SSNDs celebrate 150 years - Catholic Courier

SSNDs celebrate 150 years

How ya doin’ there, pumpkin?” Sister Rita Habecker said as she took a 9-month-old boy into her arms.
Though the child has numerous physical problems following a premature birth, Sister Habecker exclaimed, “He’s such a beautiful baby – oh, my God.” She continued to cradle the boy lovingly as she met with a visitor.

Sister Habecker has served as co-director for the past 20 years at Andrew’s Center, a foster-care outreach in the convent of Irondequoit’s St. James Church, where she also resides. She is one of many School Sisters of Notre Dame in the Rochester Diocese who have branched out from their backgrounds in education. Several of those SSNDs are involved in parish ministry, and two -Sister Lorraine Burns and Sister Mary Louise Brien – have committed to an SSND-operated learning center for low-income women and their children that just opened in Rochester this year.

The order celebrated 150 years of service in this diocese on Sunday, April 25. Mass was celebrated by Bishop Matthew H. Clark at St. Michael’s Church in Rochester, and a banquet followed at the Diplomat Party House. All 15 School Sisters of Notre Dame who currently reside and minister in the diocese, as well as 50 additional SSNDs, were to have taken part.

According to a history provided by the order, the Rochester connection began on Oct. 15, 1854, when two SSNDs and a candidate came to Rochester to teach 178 girls at the former St. Joseph’s School – the first parochial school in Rochester. Most of the families at that time were of German extraction.

The teaching ministry spread rapidly to other German parish schools: Ss. Peter and Paul in 1855; St. Boniface in 1856; Holy Family and Holy Redeemer in 1867; St. Michael’s in 1874; St. Joseph’s Commercial School in 1904; and Holy Ghost, Gates, in 1918. Three new missions were added in 1962: Rochester’s St. Philip Neri School and Irondequoit’s St. Margaret Mary School, as well as Irondequoit’s Bishop Kearney High School.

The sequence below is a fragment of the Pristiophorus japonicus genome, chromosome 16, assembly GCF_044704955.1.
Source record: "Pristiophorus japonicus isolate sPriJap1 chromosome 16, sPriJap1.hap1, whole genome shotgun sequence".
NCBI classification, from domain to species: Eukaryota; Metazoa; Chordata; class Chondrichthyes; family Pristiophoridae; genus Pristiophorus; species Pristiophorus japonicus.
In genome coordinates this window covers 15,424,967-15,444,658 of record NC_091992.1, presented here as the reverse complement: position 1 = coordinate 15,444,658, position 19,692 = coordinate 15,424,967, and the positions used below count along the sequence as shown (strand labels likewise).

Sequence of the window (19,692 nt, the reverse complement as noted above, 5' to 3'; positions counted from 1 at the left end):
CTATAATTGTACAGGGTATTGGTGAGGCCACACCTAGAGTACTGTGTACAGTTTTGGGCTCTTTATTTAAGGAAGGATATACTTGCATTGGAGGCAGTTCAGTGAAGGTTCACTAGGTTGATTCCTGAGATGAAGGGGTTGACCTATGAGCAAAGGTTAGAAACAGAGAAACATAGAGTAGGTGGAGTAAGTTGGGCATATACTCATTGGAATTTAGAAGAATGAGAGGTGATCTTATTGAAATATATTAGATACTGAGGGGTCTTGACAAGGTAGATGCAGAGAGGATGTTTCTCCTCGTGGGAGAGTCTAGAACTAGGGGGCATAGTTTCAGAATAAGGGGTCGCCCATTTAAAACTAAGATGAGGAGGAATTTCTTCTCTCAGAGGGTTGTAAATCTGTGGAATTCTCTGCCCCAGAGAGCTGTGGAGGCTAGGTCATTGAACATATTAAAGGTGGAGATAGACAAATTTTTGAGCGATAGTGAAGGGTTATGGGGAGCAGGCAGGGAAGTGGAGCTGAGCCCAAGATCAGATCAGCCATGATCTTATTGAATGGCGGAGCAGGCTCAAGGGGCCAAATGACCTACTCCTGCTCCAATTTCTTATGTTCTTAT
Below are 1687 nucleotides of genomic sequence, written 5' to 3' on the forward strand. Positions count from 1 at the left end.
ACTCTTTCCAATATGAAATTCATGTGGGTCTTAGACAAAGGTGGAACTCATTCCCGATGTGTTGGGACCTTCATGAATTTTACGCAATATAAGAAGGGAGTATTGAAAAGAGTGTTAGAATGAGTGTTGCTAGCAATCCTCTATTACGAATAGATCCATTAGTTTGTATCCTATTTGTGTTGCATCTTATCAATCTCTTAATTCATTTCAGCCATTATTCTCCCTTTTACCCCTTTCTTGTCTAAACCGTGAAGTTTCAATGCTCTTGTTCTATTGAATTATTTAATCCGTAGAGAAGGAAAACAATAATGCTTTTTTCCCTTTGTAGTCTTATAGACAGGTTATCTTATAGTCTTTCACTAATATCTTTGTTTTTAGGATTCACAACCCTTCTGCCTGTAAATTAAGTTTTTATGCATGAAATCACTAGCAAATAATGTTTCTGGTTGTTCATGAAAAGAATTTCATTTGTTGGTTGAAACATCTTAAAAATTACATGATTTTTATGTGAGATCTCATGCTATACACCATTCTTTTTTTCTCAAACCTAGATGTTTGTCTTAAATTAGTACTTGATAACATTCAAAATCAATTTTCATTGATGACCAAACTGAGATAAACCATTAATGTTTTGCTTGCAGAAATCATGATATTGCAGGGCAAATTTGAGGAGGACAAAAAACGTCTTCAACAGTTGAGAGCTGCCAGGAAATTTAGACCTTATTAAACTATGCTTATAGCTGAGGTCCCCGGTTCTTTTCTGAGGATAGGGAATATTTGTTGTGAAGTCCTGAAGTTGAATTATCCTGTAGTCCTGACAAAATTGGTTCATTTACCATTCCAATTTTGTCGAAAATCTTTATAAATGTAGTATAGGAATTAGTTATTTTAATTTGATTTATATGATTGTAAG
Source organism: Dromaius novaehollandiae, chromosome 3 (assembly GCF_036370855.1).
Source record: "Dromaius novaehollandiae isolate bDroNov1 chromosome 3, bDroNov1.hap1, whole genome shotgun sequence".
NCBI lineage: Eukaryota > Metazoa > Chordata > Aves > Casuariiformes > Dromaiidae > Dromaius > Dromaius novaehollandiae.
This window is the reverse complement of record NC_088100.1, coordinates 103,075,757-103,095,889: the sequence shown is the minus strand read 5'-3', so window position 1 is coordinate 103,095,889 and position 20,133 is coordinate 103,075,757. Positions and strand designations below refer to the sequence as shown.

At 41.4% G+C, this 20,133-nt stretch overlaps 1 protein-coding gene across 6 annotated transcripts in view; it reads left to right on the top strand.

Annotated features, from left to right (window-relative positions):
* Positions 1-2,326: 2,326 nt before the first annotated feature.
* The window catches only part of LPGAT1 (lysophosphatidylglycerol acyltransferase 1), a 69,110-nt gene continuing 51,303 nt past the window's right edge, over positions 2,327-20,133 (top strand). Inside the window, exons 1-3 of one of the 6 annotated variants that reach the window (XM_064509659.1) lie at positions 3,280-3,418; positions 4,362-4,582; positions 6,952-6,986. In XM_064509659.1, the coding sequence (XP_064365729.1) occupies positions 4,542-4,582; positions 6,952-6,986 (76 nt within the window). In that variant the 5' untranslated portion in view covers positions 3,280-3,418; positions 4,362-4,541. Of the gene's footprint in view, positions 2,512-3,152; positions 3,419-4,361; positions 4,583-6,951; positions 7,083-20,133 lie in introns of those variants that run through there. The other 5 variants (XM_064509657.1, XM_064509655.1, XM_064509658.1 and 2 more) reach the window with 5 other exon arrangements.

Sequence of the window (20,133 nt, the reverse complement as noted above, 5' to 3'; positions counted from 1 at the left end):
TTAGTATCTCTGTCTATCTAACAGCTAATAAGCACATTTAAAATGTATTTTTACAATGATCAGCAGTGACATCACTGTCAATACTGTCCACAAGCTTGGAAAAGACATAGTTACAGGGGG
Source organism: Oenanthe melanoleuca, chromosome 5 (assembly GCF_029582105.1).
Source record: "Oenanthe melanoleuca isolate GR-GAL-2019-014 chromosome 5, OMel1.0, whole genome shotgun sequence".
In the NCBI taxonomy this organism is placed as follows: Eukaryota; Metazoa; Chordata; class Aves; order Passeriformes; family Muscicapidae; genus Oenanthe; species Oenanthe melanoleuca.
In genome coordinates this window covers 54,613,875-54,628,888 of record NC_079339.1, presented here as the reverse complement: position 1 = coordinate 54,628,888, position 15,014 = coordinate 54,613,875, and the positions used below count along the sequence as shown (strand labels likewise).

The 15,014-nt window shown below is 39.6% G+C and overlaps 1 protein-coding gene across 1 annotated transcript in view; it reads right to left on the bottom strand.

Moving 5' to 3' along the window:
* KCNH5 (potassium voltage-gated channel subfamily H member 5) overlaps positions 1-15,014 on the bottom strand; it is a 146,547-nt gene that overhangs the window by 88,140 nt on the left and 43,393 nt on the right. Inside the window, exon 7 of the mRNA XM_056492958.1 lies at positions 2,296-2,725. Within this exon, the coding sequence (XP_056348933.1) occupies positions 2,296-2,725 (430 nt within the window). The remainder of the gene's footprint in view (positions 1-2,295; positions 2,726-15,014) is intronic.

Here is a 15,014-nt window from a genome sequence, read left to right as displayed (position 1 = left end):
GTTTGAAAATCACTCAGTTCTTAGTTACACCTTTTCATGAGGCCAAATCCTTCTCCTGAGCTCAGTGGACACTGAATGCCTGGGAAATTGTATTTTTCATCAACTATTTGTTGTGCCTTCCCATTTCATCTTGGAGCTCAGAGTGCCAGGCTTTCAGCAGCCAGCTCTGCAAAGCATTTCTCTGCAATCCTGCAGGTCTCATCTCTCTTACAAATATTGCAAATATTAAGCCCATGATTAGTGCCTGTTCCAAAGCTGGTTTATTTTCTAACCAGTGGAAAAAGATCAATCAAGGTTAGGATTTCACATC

Sister Evelyn Breslin, a Boston native, said she was attracted as a young child to an SSND vocation due to the sisters’ “openness, their friendliness, their eagerness to work on educating children.” Sister Breslin, who entered the SSNDs in 1965, taught at St. Joseph’s Business School and was then a teacher and administrator at Bishop Kearney for 22 years before taking on her current role – as executive assistant at School of the Holy Childhood in Henrietta – in 1994.

Sister Habecker, who entered the SSNDs in 1962, said that she “always found the sisters to be extremely friendly and caring” at her childhood parish, Ss. Peter and Paul in Rochester. She is a former principal at Holy Family and Holy Ghost schools.

The SSNDs’ provincial headquarters are in Wilton, Conn. While education is still a focal point for several of the Rochester sisters, Sister Habecker and Sister Breslin noted that some of the other ministries are closely linked with the founding sisters’ focus in 1830s Bavaria -care of the poor. This is true in both the United States and the many other countries where SSNDs serve, Sister Breslin said.

“Well, you know, you teach in different ways,” Sister Breslin remarked. “We’re constantly becoming more involved in the communities.”

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